Days Three and Four: Rotorua to Wellington

The next morning, we hightail it out of Rotorua, but we don't get very far. Tucked away deep in an 800-year-old forest just outside of town is Treetops Lodge, our first taste of luxury on a trip that will see accommodations range from campsites and hostels to ecofriendly inns and historic hotels. Everything at this boutique lodge is fashioned from the land, all without disturbing the thousands of pheasants and deer on site. But the coolest animals are the Australian brushtail possums, normally considered pests in New Zealand but more like resident mascots here.

Now, I know American possums are basically glorified rats, but these cute little buggers are more like small dog-raccoon hybrids. Every night, they turn up for a bit of masterful chef Bruce Thomas's leftover venison crepinettes or organic lamb, which they quite politely eat right out of our hands. Who can blame them? As far as high-end, all-inclusive luxury lodges go, this place has stellar food. We decide to call it a night after James gives me a snooker lesson on the lodge's old English kauri-wood snooker table, one of just 10 left in New Zealand. Let me tell you, the mechanics­ of pool might help you a bit, but snooker ain't easy (though that could be blamed on the Tohu Marlborough Pinot Noir).

By the time we reach Wellington, at the southern end of the North Island, the town is buzzing. Regarded throughout New Zealand as the arts-and-cultural hub (and throughout the world as the home of Rings and King Kong director Peter Jackson), it's sort of the country's San Francisco. We swing for the fences here by trying to get into a bar that is so trendy even Liv Tyler was reportedly given the heave-ho during the filming of Rings. Motel Bar is located in an alley, at the top of a flight of dark and dank stairs - kind of like every inconspicuous bar in Los Angeles is. I don't know what Tyler did, but we walk right in. We toast the North Island over the best Negroni I have ever had (and the most expensive, at $11).

Days Five through 11: Wellington to Queenstown

You could fly domestically to the South Island, but then you'd miss taking the hopelessly scenic Bluebridge ferry across the Cook Strait. As we sail out of Wellington,­ we see the finish of Leg 3 of the Volvo Ocean Race, an around-the-world professional sailing race. If you have never seen an America's Cup-type sailing event, let me tell you that it's quite a spectacle. The Mov­istar and ABN Amro One boats sail past so close to us that we nearly catch the spray across our faces.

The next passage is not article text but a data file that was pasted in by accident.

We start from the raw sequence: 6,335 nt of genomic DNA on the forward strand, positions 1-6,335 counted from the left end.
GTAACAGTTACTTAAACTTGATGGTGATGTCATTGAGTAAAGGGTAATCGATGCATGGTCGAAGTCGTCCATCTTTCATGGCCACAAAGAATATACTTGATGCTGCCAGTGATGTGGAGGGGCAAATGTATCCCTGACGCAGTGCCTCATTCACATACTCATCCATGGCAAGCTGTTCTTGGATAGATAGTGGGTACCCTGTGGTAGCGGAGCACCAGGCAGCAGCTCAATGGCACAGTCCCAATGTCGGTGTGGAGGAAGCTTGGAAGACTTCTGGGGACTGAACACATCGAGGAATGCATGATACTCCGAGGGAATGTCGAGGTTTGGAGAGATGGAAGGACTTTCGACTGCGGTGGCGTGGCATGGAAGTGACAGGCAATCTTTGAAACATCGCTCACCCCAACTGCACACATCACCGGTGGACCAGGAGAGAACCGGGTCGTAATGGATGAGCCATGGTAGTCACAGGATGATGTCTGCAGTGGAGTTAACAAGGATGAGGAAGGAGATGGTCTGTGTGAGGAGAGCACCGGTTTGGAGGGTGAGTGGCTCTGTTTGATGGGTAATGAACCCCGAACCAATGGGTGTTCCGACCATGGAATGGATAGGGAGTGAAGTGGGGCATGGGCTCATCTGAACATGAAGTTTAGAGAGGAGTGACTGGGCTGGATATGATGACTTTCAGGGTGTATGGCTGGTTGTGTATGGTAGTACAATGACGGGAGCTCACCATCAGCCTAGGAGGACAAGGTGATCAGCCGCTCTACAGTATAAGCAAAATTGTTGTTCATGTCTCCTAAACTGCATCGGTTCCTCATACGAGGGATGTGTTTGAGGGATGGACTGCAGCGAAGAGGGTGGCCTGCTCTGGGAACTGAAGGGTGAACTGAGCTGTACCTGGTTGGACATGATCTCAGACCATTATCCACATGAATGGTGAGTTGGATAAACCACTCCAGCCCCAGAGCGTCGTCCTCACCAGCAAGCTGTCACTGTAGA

Two hours later, the ferry approaches Queen Charlotte Sound, and we circle a few times. (The narrow gap that leads into the South Island is only big enough for one boat at a time.) Soon, the rugged vastness of the South Island comes into focus, a stark ­contrast to the more developed North Island. We land in Picton and speed off to Nelson, en route to Abel Tasman National Park.

Before hitting the park - one of the South Island's most beautiful and most visited ­attractions - we grab breakfast at Zest Deli, a prime example of New Zealand's organic, forward-thinking café culture. Various organic olive oils, tapenades, chutneys, and honeys line the walls. And the onion-ham-and-cheese scones must weigh five pounds. I opt for the homemade toasted muesli, the best I've ever eaten - and likely the best I'll ever have. I drop $7 for a tiny container of it to take on the road with me.

We camp that evening at Kaiteriteri Beach Motor Camp, a gorgeous beach resort outside the park. Its cornmeal-­textured beaches are sparsely populated, as camping is the main accommodation here. ­Being a city boy myself, and James being an Aucklander, we don't actually have a lot of
tent-construction experience between us. But how hard can it be? Three hours and five guys later, we're all tucked in.

There are two ways to see the pristine coastlines of Abel Tasman National Park: by kayak and by foot. There are no roads inside the park. We opt for a one-day kayak trip, and it does not disappoint. Crystal-clear lagoons and postcard-perfect sands emerge from every corner of this coastal bushland, one of New Zealand's most environmentally­ protected regions. We munch on steamed green-lipped mussels, a specialty of the area, on the secluded Medlands Beach and wallow in our surroundings.

From Abel Tasman, we're supposed to head south to Queenstown, but we drive entirely out of our way to visit the Mussel Inn, contender for the title of Coolest Bar in the World. It's located in Golden Bay, north of Abel Tasman, near Takaka, one of the most secluded parts of the South Island. There is only one road in and out of Golden Bay, SH60, which is also home to another one of those morbid road signs (this one reads "Blood spilt, life guilt"). More jovial, however, are the penguin-crossing signs. The Mussel Inn is a self-described "Kiwi woolshed meets Aussie farmhouse." I call it a rustic, eccentric craft brewery that's like no other (there is a cell-phone ­collection nailed to the telephone pole outside). They make 12 killer brews, with names like Strong Ox Strong Dark Ale and Black Lamb, some of which include local ­manuka-tree tips or New Zealand-harvested habanero chiles. We use them to chase the excellent pan-fried John Dory. It's a historical evening and more than worth the extra miles, if not the whole flight over from the States.

Over the course of driving the next few days, it becomes apparent why Peter Jackson sticks to filming here: It's full of near-mythical terrain that varies wildly around every turn. We see mirror images of California's Big Sur coast and of Napa wine regions, of Colorado's Rocky Mountains, and of Brazilian Atlantic rain forests. You never know what you might come upon next. There are surging rivers, majestic gorges, endless vineyards, soaring peaks, and, for something a little different, restaurants serving possum pies. (Yes, you read that last line right.)